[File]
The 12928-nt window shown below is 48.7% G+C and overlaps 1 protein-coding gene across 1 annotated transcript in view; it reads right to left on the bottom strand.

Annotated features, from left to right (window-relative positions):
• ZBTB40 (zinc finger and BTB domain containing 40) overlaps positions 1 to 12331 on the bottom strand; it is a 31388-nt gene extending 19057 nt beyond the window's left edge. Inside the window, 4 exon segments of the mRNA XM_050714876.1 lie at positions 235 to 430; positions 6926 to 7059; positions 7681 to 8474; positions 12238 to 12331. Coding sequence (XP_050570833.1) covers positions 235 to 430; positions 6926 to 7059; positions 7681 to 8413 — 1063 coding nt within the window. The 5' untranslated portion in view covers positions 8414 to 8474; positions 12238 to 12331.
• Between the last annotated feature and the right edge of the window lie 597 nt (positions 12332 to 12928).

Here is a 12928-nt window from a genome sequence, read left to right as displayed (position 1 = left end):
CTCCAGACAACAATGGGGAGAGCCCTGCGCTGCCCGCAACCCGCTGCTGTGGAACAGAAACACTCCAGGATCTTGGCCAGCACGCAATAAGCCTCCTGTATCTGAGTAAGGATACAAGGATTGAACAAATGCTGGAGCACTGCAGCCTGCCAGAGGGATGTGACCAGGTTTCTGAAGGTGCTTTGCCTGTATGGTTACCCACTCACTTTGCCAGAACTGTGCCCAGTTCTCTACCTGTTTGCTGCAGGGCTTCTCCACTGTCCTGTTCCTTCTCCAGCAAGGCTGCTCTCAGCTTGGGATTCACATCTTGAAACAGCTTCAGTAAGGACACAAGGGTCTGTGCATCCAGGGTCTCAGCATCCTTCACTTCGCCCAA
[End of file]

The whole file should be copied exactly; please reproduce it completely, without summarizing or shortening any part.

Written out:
The 12928-nt window shown below is 48.7% G+C and overlaps 1 protein-coding gene across 1 annotated transcript in view; it reads right to left on the bottom strand.

Annotated features, from left to right (window-relative positions):
• ZBTB40 (zinc finger and BTB domain containing 40) overlaps positions 1 to 12331 on the bottom strand; it is a 31388-nt gene extending 19057 nt beyond the window's left edge. Inside the window, 4 exon segments of the mRNA XM_050714876.1 lie at positions 235 to 430; positions 6926 to 7059; positions 7681 to 8474; positions 12238 to 12331. Coding sequence (XP_050570833.1) covers positions 235 to 430; positions 6926 to 7059; positions 7681 to 8413 — 1063 coding nt within the window. The 5' untranslated portion in view covers positions 8414 to 8474; positions 12238 to 12331.
• Between the last annotated feature and the right edge of the window lie 597 nt (positions 12332 to 12928).

Here is a 12928-nt window from a genome sequence, read left to right as displayed (position 1 = left end):
CTCCAGACAACAATGGGGAGAGCCCTGCGCTGCCCGCAACCCGCTGCTGTGGAACAGAAACACTCCAGGATCTTGGCCAGCACGCAATAAGCCTCCTGTATCTGAGTAAGGATACAAGGATTGAACAAATGCTGGAGCACTGCAGCCTGCCAGAGGGATGTGACCAGGTTTCTGAAGGTGCTTTGCCTGTATGGTTACCCACTCACTTTGCCAGAACTGTGCCCAGTTCTCTACCTGTTTGCTGCAGGGCTTCTCCACTGTCCTGTTCCTTCTCCAGCAAGGCTGCTCTCAGCTTGGGATTCACATCTTGAAACAGCTTCAGTAAGGACACAAGGGTCTGTGCATCCAGGGTCTCAGCATCCTTCACTTCGCCCAA